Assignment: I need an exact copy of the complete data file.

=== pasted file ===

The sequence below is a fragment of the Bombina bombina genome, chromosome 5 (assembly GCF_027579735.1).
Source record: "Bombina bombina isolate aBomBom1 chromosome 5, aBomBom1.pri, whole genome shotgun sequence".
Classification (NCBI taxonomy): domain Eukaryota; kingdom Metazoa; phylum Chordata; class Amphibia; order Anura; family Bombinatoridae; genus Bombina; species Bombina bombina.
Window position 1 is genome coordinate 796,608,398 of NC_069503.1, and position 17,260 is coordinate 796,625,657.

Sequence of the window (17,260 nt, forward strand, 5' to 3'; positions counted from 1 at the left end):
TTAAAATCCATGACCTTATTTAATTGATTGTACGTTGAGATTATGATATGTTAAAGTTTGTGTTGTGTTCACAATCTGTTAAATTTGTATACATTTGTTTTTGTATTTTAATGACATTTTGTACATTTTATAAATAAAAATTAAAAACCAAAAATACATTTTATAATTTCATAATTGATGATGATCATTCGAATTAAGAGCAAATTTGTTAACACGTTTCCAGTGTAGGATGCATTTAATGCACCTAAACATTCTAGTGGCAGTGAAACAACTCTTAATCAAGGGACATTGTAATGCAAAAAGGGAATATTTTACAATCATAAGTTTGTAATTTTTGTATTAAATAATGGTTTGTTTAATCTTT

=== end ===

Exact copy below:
The sequence below is a fragment of the Bombina bombina genome, chromosome 5 (assembly GCF_027579735.1).
Source record: "Bombina bombina isolate aBomBom1 chromosome 5, aBomBom1.pri, whole genome shotgun sequence".
Classification (NCBI taxonomy): domain Eukaryota; kingdom Metazoa; phylum Chordata; class Amphibia; order Anura; family Bombinatoridae; genus Bombina; species Bombina bombina.
Window position 1 is genome coordinate 796,608,398 of NC_069503.1, and position 17,260 is coordinate 796,625,657.

Sequence of the window (17,260 nt, forward strand, 5' to 3'; positions counted from 1 at the left end):
TTAAAATCCATGACCTTATTTAATTGATTGTACGTTGAGATTATGATATGTTAAAGTTTGTGTTGTGTTCACAATCTGTTAAATTTGTATACATTTGTTTTTGTATTTTAATGACATTTTGTACATTTTATAAATAAAAATTAAAAACCAAAAATACATTTTATAATTTCATAATTGATGATGATCATTCGAATTAAGAGCAAATTTGTTAACACGTTTCCAGTGTAGGATGCATTTAATGCACCTAAACATTCTAGTGGCAGTGAAACAACTCTTAATCAAGGGACATTGTAATGCAAAAAGGGAATATTTTACAATCATAAGTTTGTAATTTTTGTATTAAATAATGGTTTGTTTAATCTTT